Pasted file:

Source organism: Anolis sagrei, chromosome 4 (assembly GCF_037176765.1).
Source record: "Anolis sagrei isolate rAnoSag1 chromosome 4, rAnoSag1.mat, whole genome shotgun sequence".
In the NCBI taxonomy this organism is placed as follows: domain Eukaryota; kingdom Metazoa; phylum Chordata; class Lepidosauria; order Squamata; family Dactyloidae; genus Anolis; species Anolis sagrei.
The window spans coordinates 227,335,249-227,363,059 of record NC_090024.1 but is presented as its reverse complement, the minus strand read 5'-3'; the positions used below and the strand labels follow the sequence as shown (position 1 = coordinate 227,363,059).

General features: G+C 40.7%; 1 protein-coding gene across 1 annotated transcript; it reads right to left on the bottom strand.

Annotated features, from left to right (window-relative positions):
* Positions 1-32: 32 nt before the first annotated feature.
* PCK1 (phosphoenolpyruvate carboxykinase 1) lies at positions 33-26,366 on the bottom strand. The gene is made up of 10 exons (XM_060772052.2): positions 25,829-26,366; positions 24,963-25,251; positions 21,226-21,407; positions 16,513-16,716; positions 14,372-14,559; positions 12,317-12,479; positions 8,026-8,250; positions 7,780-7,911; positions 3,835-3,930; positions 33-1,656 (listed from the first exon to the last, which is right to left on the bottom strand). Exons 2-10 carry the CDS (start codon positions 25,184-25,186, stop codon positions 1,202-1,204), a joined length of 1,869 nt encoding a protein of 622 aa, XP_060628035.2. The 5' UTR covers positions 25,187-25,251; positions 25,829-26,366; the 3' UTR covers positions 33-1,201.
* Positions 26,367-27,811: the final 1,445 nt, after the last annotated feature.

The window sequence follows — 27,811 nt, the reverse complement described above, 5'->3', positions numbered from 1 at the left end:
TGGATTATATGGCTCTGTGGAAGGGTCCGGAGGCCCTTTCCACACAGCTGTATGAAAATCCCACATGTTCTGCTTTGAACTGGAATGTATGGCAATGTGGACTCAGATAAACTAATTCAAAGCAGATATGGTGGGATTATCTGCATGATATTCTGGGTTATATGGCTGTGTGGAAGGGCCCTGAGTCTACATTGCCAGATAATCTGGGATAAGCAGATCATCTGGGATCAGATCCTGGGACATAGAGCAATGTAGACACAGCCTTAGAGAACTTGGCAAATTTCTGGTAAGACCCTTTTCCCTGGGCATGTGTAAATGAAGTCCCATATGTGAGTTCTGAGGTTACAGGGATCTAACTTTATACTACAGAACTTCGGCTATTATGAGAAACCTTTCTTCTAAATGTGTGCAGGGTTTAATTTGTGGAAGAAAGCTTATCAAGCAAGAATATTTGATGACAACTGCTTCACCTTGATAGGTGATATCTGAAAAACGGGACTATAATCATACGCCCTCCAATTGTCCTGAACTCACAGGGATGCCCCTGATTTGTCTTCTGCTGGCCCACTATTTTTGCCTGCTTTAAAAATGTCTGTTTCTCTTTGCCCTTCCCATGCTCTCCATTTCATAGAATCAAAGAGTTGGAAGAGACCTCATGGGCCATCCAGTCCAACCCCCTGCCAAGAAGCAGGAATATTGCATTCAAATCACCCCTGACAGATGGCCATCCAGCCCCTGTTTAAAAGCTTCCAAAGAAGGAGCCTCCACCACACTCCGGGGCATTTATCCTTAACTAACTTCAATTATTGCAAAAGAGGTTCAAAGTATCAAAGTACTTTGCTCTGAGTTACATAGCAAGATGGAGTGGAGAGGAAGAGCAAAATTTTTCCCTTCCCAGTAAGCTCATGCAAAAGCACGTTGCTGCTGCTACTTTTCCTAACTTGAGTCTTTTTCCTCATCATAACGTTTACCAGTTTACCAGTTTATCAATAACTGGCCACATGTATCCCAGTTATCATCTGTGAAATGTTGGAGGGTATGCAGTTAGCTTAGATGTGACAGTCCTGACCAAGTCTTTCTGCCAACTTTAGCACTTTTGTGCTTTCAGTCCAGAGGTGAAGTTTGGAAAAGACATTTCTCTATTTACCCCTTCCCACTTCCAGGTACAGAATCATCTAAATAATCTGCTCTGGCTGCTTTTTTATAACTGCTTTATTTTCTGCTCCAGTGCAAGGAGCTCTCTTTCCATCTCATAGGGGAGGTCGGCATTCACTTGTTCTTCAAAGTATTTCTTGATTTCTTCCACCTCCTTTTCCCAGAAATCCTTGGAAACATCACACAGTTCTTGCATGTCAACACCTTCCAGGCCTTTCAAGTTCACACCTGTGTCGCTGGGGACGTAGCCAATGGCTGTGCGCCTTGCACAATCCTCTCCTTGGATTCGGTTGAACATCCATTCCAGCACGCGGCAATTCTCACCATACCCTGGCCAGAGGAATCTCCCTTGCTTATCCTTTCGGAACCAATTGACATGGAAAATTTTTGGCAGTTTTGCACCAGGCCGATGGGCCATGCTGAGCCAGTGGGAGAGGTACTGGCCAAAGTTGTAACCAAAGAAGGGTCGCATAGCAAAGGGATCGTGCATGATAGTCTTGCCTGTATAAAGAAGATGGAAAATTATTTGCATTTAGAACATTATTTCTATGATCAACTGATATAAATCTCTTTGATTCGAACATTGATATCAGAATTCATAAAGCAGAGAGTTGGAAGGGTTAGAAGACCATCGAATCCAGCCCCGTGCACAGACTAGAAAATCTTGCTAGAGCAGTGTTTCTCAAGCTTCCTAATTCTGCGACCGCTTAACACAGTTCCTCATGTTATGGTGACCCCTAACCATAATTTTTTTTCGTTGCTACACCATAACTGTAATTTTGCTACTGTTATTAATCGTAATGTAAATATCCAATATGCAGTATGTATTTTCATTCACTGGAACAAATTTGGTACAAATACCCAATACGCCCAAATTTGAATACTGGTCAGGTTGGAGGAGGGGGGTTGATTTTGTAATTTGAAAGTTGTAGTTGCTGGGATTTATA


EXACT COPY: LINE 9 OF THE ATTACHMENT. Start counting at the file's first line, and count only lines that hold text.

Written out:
* Positions 26,367-27,811: the final 1,445 nt, after the last annotated feature.